Encouraging Self-Regulation

Teachers who promote reflective classrooms ensure that students are fully engaged in the process of making meaning. They organize instruction so that students are the producers, not just the consumers, of knowledge. To best guide children in the habits of reflection, these teachers approach their role as that of “facilitator of meaning making.”
Arthur L. Costa

Big Ideas

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Self-Regulation is the ability to be aware of one's own thoughts and actions during any type of process. We can facilitate self-regulation through a variety of means including modeling, making learning meaningful, working together in a team where everyone holds each other accountable, and self-reflection. Reflecting on experiences encourages insight and complex learning. We foster our own growth when we control our learning, so some reflection is best done alone. Reflection is also enhanced, however, when we ponder our learning with others.Reflection involves linking a current experience to previous learnings (a process called scaffolding). Reflection also involves drawing forth cognitive and emotional information from several sources: visual, auditory, kinesthetic, and tactile. To reflect, we must act upon and process the information, synthesizing and evaluating the data. In the end, reflecting also means applying what we've learned to contexts beyond the original situations in which we learned something (Costa & Kallick, 2008)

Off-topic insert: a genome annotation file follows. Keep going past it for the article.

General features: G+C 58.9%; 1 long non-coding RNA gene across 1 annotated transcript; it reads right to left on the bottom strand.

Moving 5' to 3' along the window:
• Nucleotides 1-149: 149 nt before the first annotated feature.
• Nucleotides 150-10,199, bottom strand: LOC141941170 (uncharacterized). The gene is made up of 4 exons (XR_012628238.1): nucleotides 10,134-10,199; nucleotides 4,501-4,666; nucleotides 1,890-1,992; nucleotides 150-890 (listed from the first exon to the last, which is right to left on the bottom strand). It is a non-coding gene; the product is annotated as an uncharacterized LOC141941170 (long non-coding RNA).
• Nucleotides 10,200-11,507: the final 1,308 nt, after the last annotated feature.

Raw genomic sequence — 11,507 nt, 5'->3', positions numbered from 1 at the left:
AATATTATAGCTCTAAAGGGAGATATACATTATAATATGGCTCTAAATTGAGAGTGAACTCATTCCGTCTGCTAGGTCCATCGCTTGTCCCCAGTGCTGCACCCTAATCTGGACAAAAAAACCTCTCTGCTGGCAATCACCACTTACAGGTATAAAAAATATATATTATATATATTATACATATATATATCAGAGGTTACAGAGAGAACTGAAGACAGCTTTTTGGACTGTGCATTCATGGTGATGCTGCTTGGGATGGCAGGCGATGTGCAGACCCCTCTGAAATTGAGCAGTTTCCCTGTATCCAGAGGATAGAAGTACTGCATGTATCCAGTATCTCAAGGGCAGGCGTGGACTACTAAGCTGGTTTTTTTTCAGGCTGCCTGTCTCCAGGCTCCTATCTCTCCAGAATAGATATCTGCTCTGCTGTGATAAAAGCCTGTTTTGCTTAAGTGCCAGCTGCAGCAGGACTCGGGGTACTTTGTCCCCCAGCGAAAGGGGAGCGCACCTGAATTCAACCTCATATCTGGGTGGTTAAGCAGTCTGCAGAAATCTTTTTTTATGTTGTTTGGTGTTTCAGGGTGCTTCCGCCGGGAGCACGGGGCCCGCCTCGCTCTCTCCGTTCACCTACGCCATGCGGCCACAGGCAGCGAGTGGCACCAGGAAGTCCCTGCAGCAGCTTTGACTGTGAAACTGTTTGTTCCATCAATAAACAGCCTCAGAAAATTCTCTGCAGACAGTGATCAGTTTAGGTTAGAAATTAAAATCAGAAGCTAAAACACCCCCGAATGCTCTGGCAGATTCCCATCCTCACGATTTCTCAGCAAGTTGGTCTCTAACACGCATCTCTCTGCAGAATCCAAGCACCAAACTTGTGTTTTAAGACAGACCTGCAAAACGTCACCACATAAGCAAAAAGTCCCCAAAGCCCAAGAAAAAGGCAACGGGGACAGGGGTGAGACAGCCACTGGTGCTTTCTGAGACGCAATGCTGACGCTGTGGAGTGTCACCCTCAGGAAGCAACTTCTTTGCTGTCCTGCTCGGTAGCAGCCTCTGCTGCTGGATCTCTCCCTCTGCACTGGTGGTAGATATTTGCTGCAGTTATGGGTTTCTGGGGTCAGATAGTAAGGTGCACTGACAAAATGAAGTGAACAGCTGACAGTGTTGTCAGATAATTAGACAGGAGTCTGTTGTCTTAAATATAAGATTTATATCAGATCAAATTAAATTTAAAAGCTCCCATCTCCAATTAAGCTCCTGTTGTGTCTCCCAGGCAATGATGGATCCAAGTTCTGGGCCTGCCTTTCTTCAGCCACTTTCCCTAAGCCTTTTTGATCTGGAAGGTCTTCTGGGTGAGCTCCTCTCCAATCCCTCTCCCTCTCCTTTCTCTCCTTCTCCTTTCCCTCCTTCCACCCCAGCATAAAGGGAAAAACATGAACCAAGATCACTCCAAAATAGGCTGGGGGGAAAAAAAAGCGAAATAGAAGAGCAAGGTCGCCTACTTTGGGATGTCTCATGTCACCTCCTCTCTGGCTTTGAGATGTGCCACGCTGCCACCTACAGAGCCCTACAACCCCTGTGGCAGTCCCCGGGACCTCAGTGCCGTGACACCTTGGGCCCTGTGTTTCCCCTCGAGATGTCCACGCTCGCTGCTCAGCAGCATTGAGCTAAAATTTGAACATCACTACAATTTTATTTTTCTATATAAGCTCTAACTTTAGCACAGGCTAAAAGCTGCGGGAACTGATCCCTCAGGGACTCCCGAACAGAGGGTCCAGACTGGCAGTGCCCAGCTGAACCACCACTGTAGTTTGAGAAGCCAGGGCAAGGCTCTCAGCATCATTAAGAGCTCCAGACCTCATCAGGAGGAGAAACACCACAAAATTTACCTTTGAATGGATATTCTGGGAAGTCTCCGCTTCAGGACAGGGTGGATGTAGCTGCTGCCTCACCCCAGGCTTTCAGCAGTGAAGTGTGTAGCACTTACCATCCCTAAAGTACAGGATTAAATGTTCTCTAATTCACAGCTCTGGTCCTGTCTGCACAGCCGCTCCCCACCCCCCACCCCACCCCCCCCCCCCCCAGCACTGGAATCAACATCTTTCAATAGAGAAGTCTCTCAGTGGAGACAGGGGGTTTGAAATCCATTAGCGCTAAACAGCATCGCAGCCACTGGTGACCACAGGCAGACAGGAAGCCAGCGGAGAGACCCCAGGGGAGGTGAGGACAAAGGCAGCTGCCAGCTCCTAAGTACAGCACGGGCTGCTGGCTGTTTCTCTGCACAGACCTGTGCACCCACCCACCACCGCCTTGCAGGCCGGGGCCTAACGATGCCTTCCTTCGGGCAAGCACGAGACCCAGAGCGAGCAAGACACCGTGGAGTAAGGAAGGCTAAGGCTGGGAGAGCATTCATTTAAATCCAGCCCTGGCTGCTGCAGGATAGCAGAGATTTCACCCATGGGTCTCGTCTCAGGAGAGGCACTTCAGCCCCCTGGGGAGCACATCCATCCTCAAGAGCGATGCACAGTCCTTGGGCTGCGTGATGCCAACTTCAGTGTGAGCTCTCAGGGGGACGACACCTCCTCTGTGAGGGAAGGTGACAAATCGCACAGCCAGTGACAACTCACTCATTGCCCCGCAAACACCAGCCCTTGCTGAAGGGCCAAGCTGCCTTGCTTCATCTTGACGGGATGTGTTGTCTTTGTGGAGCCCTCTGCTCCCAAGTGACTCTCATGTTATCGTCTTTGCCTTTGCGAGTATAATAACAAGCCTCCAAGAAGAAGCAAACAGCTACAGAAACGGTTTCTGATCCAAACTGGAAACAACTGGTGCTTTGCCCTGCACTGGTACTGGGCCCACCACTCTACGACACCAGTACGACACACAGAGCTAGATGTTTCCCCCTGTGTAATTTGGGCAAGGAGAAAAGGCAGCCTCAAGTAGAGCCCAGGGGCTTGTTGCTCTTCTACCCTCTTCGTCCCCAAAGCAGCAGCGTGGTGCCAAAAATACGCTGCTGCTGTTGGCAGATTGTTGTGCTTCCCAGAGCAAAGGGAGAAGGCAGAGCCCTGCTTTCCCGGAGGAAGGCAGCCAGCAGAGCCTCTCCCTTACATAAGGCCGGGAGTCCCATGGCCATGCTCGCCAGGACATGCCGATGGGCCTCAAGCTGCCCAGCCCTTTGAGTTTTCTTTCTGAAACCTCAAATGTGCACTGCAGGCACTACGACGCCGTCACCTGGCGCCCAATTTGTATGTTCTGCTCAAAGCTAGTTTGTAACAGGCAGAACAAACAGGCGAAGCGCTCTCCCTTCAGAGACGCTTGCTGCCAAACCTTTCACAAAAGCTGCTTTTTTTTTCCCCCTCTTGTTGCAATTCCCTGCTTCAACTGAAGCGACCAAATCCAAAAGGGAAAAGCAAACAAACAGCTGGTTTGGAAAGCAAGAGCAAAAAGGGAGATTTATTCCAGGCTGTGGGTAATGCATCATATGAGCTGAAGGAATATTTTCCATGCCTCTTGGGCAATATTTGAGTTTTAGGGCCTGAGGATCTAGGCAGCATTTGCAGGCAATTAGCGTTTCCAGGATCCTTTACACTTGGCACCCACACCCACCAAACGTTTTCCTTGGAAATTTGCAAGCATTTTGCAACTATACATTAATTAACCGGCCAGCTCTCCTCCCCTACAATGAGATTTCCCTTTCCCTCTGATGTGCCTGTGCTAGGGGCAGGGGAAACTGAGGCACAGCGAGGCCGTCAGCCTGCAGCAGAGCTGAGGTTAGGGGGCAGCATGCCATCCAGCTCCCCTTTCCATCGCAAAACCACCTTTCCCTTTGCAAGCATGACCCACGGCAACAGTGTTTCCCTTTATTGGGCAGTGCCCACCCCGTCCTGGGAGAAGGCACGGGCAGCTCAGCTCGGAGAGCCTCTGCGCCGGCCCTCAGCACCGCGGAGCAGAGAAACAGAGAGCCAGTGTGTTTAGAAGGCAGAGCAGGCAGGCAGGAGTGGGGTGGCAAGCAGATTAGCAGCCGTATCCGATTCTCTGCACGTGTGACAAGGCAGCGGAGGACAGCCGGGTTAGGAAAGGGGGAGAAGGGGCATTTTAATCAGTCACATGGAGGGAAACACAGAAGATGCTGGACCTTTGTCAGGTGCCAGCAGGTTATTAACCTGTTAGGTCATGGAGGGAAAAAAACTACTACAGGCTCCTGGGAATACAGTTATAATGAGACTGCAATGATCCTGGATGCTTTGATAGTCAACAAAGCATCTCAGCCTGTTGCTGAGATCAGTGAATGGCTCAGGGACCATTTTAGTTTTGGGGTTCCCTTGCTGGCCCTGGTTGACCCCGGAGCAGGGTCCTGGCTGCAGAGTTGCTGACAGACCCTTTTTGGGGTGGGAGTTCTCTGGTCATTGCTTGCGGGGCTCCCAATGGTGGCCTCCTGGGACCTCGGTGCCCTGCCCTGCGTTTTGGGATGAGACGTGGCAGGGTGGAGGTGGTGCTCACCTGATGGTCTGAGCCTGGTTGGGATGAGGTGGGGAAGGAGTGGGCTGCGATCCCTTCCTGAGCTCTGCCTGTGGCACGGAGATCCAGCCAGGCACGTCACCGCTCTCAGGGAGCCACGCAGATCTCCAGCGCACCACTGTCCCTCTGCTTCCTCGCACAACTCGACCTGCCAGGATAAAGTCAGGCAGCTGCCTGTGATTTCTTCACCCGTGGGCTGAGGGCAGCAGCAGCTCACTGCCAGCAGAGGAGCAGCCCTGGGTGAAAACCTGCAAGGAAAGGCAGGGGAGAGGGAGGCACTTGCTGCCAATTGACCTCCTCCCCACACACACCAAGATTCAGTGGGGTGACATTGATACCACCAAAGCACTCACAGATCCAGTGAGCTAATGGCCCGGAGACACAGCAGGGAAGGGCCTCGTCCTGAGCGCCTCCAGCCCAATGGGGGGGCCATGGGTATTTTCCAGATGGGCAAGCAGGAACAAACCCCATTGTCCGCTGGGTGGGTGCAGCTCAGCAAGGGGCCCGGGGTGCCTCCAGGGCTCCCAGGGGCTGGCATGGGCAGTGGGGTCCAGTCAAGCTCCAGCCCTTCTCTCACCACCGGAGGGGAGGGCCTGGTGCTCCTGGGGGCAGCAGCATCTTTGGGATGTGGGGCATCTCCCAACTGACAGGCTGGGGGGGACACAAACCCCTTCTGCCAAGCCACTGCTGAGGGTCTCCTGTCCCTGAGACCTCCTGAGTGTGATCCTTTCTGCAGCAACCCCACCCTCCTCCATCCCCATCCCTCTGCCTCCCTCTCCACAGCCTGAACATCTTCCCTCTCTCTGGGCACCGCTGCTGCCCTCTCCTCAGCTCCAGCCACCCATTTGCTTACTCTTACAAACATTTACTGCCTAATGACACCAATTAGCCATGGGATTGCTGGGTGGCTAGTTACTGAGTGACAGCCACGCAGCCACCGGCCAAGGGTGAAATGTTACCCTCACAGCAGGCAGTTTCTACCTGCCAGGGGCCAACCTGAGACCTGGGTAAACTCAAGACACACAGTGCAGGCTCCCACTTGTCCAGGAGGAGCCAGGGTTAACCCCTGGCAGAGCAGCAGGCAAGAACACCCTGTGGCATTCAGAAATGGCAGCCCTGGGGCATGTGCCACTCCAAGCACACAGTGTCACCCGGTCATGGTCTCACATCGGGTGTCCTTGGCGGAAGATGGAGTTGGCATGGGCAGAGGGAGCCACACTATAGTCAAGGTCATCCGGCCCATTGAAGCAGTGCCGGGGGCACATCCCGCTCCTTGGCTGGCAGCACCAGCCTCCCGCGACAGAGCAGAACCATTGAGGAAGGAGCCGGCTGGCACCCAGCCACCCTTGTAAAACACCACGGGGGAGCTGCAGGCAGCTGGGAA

In this section, we will discuss:

  • Collaborative Learning
  • Student to Student Feedback
  • Student Self-Regulation
  • "You Do It Together" in G.R.R.
  • "You Do It Yourself" in G.R.R.

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Collaborative Learning

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Overview

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Cooperative learning is an approach to create classroom activities that are academic and social learning experiences. Students must work in groups to complete tasks collectively toward academic goals. Students learning cooperatively can capitalize on one another's resources and skills to accomplish such goals. Finally, the role of the teacher changes from being the source of information to becoming a facilitator of student learning.



Built within cooperative learning are seven keys to success:
  • Structures
  • Teams
  • Management
  • Classbuilding
  • Teambuilding
  • Social Skills
  • Basic Principles
(Kagan, 2009)

In this section, we will examine the seven keys of and the use of student contracts in learning. Click on the different tabs above to view videos and download information, strategies, and ideas.

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Student to Student Feedback

Overview

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Student to student feedback without structures in place can lead to misconceptions being confirmed between those conducting and receiving the feedback. Hattie (2012) suggest structures such as providing:

  • What is Accountable Talk and How Does It Work?
  • Providing sentence stems to use when providing feedback to peers
  • Divide types of feedback into three different levels including task, process, and self regulation.
  • Positive-achievement focused classroom culture

In this section, we will examine the positive effects of peer feedback and how to create structures that allow students to provide effective feedback to each other thus allowing the development of self-regulation. Click on the different tabs above to view videos and download information, strategies, and ideas.